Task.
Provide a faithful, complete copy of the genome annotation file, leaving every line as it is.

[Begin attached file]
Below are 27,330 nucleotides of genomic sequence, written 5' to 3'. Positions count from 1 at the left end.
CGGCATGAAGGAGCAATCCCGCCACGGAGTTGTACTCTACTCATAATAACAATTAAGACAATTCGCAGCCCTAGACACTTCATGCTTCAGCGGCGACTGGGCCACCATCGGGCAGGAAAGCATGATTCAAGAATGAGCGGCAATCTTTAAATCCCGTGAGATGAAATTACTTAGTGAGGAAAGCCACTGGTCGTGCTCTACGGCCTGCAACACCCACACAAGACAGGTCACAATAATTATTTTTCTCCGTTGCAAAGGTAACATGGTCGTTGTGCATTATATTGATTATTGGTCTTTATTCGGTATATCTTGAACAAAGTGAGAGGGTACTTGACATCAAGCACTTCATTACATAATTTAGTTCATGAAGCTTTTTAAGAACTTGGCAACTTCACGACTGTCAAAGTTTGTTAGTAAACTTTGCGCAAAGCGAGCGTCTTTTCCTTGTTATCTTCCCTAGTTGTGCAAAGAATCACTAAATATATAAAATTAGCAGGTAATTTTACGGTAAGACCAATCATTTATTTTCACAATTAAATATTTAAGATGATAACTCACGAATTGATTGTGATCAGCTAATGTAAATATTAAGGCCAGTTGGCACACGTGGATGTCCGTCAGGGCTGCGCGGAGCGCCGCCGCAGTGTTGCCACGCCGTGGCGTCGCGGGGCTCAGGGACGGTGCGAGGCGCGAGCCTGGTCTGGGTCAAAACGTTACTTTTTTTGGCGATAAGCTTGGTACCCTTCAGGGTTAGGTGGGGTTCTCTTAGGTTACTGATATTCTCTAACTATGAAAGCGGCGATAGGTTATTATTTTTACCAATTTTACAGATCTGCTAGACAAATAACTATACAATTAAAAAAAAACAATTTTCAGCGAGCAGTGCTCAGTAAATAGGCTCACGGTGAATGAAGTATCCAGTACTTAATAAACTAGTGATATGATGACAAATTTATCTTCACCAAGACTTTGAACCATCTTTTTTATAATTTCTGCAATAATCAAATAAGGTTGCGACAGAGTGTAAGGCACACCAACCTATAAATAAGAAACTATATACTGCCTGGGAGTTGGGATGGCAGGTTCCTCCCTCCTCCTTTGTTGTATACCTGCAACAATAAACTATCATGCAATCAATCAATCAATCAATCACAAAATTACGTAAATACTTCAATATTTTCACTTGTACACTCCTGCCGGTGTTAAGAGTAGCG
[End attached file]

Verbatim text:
Below are 27,330 nucleotides of genomic sequence, written 5' to 3'. Positions count from 1 at the left end.
CGGCATGAAGGAGCAATCCCGCCACGGAGTTGTACTCTACTCATAATAACAATTAAGACAATTCGCAGCCCTAGACACTTCATGCTTCAGCGGCGACTGGGCCACCATCGGGCAGGAAAGCATGATTCAAGAATGAGCGGCAATCTTTAAATCCCGTGAGATGAAATTACTTAGTGAGGAAAGCCACTGGTCGTGCTCTACGGCCTGCAACACCCACACAAGACAGGTCACAATAATTATTTTTCTCCGTTGCAAAGGTAACATGGTCGTTGTGCATTATATTGATTATTGGTCTTTATTCGGTATATCTTGAACAAAGTGAGAGGGTACTTGACATCAAGCACTTCATTACATAATTTAGTTCATGAAGCTTTTTAAGAACTTGGCAACTTCACGACTGTCAAAGTTTGTTAGTAAACTTTGCGCAAAGCGAGCGTCTTTTCCTTGTTATCTTCCCTAGTTGTGCAAAGAATCACTAAATATATAAAATTAGCAGGTAATTTTACGGTAAGACCAATCATTTATTTTCACAATTAAATATTTAAGATGATAACTCACGAATTGATTGTGATCAGCTAATGTAAATATTAAGGCCAGTTGGCACACGTGGATGTCCGTCAGGGCTGCGCGGAGCGCCGCCGCAGTGTTGCCACGCCGTGGCGTCGCGGGGCTCAGGGACGGTGCGAGGCGCGAGCCTGGTCTGGGTCAAAACGTTACTTTTTTTGGCGATAAGCTTGGTACCCTTCAGGGTTAGGTGGGGTTCTCTTAGGTTACTGATATTCTCTAACTATGAAAGCGGCGATAGGTTATTATTTTTACCAATTTTACAGATCTGCTAGACAAATAACTATACAATTAAAAAAAAACAATTTTCAGCGAGCAGTGCTCAGTAAATAGGCTCACGGTGAATGAAGTATCCAGTACTTAATAAACTAGTGATATGATGACAAATTTATCTTCACCAAGACTTTGAACCATCTTTTTTATAATTTCTGCAATAATCAAATAAGGTTGCGACAGAGTGTAAGGCACACCAACCTATAAATAAGAAACTATATACTGCCTGGGAGTTGGGATGGCAGGTTCCTCCCTCCTCCTTTGTTGTATACCTGCAACAATAAACTATCATGCAATCAATCAATCAATCAATCACAAAATTACGTAAATACTTCAATATTTTCACTTGTACACTCCTGCCGGTGTTAAGAGTAGCG